This way works if you have just one optional parameter, but you would need to check the length of the array, etc. so it's not super clean :| If you want "one parameter" optional parameter then you may as well just declare two methods (one overloaded doSomething() { doSomething(true); } no arrays to deal with, no ambiguity – rogerdpack Jan 4 '17 at 21:21

There are no optional parameters in Java. What you can do is overloading the functions and then passing default values.

void SomeMethod(int age, String name) {
    //
}

// Overload
void SomeMethod(int age) {
    SomeMethod(age, "John Doe");
}
  • 4
    +1 Good, example overload method is nice and cleaner. – YumYumYum Jul 18 '12 at 11:00

Unfortunately Java doesn't support default parameters directly.

However, I've written a set of JavaBean annotations, and one of them support default parameters like the following:

protected void process(
        Processor processor,
        String item,
        @Default("Processor.Size.LARGE") Size size,
        @Default("red") String color,
        @Default("1") int quantity) {
    processor.process(item, size, color, quantity);
}
public void report(@Default("Hello") String message) {
    System.out.println("Message: " + message);
}

The annotation processor generates the method overloads to properly support this.

See http://code.google.com/p/javadude/wiki/Annotations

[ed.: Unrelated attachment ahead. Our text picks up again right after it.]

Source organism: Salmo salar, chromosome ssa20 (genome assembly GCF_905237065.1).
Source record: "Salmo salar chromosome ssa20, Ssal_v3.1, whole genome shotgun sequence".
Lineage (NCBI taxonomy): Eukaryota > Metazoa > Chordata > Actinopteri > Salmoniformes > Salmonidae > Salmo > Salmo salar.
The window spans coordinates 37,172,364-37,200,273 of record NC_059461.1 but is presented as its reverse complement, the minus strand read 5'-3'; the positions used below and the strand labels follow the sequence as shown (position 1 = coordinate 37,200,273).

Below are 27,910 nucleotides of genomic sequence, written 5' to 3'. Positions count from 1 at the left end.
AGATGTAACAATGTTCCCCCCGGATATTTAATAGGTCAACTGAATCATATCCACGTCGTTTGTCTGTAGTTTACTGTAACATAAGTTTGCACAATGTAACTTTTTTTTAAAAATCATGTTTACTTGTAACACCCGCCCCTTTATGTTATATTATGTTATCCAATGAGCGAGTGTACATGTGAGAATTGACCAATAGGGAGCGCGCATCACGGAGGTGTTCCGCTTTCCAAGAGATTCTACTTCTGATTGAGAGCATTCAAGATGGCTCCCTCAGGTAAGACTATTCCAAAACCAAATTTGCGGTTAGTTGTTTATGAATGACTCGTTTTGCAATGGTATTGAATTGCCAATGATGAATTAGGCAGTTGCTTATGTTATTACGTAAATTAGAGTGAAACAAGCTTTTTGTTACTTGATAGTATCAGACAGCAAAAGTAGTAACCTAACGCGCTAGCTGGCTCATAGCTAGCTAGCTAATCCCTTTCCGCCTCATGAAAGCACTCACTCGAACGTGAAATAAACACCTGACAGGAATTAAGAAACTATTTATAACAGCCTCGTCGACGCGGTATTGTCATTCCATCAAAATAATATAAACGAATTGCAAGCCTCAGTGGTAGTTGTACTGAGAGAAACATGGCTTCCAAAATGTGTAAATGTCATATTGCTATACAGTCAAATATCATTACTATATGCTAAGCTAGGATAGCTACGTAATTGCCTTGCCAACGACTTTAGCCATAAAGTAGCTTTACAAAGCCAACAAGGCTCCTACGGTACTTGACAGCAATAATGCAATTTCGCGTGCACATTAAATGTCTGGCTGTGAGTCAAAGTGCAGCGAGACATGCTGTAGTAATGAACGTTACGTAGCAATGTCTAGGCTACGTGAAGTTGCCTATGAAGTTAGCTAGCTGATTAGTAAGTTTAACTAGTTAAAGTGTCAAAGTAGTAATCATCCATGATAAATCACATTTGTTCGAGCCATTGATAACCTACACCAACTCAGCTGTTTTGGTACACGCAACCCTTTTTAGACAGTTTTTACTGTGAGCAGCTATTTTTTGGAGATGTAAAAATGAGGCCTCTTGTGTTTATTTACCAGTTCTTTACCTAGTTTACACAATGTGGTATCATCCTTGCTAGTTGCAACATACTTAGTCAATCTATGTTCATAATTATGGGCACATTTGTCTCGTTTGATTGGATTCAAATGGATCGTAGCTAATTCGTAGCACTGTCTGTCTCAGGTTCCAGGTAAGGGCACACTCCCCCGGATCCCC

Full example at http://code.google.com/p/javadude/wiki/AnnotationsDefaultParametersExample

  • YOU are my new god! ;-) – corlettk Aug 16 '13 at 8:26
  • @corlettk - YOU just made my day. ;) Let me know if you find it useful! – Scott Stanchfield Sep 5 '13 at 22:11

VarArgs and overloading have been mentioned. Another option is a Builder pattern, which would look something like this:

 MyObject my = new MyObjectBuilder().setParam1(value)
                                 .setParam3(otherValue)
                                 .setParam6(thirdValue)
                                 .build();

Although that pattern would be most appropriate for when you need optional parameters in a constructor.

  • i want to add parameter dependency for that.let's say i want set param3 only if i set param1. For eg. i want to set progress message only if i set progress visible. isProgressVisible().setProgressMessage("loading") . how can i achieve that ? – Harshal Bhatt Jun 27 '16 at 9:56

In JDK>1.5 you can use it like this;

public class NewClass1 {

    public static void main(String[] args) {

        try {
            someMethod(18); // Age : 18
            someMethod(18, "John Doe"); // Age & Name : 18 & John Doe
        } catch (Exception e) {
            e.printStackTrace();
        }
    }

    static void someMethod(int age, String... names) {

        if (names.length > 0) {
            if (names[0] != null) {
                System.out.println("Age & Name : " + age + " & " + names[0]);
            }
        } else {
            System.out.println("Age : " + age);
        }
    }
}

It would depends on what you want to achieve, varargs or method overloading should solve most scenarios.

but keep in mind not to over use method overloading. it brings confusion.

  • Marc, the link here appears to have gone dead. Do you have an alternate source for this material? – Brad Larson Aug 23 '12 at 22:17

Short version :

Using three dots:

public void foo(Object... x) {
    String first    =  x.length > 0 ? (String)x[0]  : "Hello";
    int duration    =  x.length > 1 ? Integer.parseInt((String) x[1])     : 888;
}   
foo("Hii", ); 
foo("Hii", 146); 

(based on @VitaliiFedorenko's answer)

You can do thing using method overloading like this.

 public void load(String name){ }

 public void load(String name,int age){}

Also you can use @Nullable annotation

public void load(@Nullable String name,int age){}